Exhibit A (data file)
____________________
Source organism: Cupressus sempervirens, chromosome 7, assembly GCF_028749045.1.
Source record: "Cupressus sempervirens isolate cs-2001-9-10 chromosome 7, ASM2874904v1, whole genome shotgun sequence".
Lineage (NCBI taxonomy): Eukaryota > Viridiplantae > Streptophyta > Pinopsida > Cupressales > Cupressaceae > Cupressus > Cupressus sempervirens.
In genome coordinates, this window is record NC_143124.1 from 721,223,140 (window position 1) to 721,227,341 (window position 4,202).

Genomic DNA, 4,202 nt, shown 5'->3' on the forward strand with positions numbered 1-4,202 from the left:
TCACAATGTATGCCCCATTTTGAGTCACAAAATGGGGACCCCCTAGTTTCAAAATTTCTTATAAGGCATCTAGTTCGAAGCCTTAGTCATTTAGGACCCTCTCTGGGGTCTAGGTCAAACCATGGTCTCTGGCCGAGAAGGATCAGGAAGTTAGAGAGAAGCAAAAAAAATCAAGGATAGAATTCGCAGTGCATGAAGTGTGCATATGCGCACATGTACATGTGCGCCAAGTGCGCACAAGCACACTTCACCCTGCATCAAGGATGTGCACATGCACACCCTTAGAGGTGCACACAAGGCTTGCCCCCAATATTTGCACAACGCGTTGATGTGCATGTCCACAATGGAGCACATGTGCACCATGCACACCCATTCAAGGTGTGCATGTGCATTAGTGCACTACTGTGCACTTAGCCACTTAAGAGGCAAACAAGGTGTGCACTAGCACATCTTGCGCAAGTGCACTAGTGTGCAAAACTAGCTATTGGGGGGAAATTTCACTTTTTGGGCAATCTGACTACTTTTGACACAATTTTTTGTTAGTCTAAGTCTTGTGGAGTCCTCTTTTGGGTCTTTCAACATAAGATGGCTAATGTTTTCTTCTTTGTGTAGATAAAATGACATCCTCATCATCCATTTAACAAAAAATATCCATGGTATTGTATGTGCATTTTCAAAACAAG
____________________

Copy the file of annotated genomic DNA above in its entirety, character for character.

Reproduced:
Source organism: Cupressus sempervirens, chromosome 7, assembly GCF_028749045.1.
Source record: "Cupressus sempervirens isolate cs-2001-9-10 chromosome 7, ASM2874904v1, whole genome shotgun sequence".
Lineage (NCBI taxonomy): Eukaryota > Viridiplantae > Streptophyta > Pinopsida > Cupressales > Cupressaceae > Cupressus > Cupressus sempervirens.
In genome coordinates, this window is record NC_143124.1 from 721,223,140 (window position 1) to 721,227,341 (window position 4,202).

Genomic DNA, 4,202 nt, shown 5'->3' on the forward strand with positions numbered 1-4,202 from the left:
TCACAATGTATGCCCCATTTTGAGTCACAAAATGGGGACCCCCTAGTTTCAAAATTTCTTATAAGGCATCTAGTTCGAAGCCTTAGTCATTTAGGACCCTCTCTGGGGTCTAGGTCAAACCATGGTCTCTGGCCGAGAAGGATCAGGAAGTTAGAGAGAAGCAAAAAAAATCAAGGATAGAATTCGCAGTGCATGAAGTGTGCATATGCGCACATGTACATGTGCGCCAAGTGCGCACAAGCACACTTCACCCTGCATCAAGGATGTGCACATGCACACCCTTAGAGGTGCACACAAGGCTTGCCCCCAATATTTGCACAACGCGTTGATGTGCATGTCCACAATGGAGCACATGTGCACCATGCACACCCATTCAAGGTGTGCATGTGCATTAGTGCACTACTGTGCACTTAGCCACTTAAGAGGCAAACAAGGTGTGCACTAGCACATCTTGCGCAAGTGCACTAGTGTGCAAAACTAGCTATTGGGGGGAAATTTCACTTTTTGGGCAATCTGACTACTTTTGACACAATTTTTTGTTAGTCTAAGTCTTGTGGAGTCCTCTTTTGGGTCTTTCAACATAAGATGGCTAATGTTTTCTTCTTTGTGTAGATAAAATGACATCCTCATCATCCATTTAACAAAAAATATCCATGGTATTGTATGTGCATTTTCAAAACAAG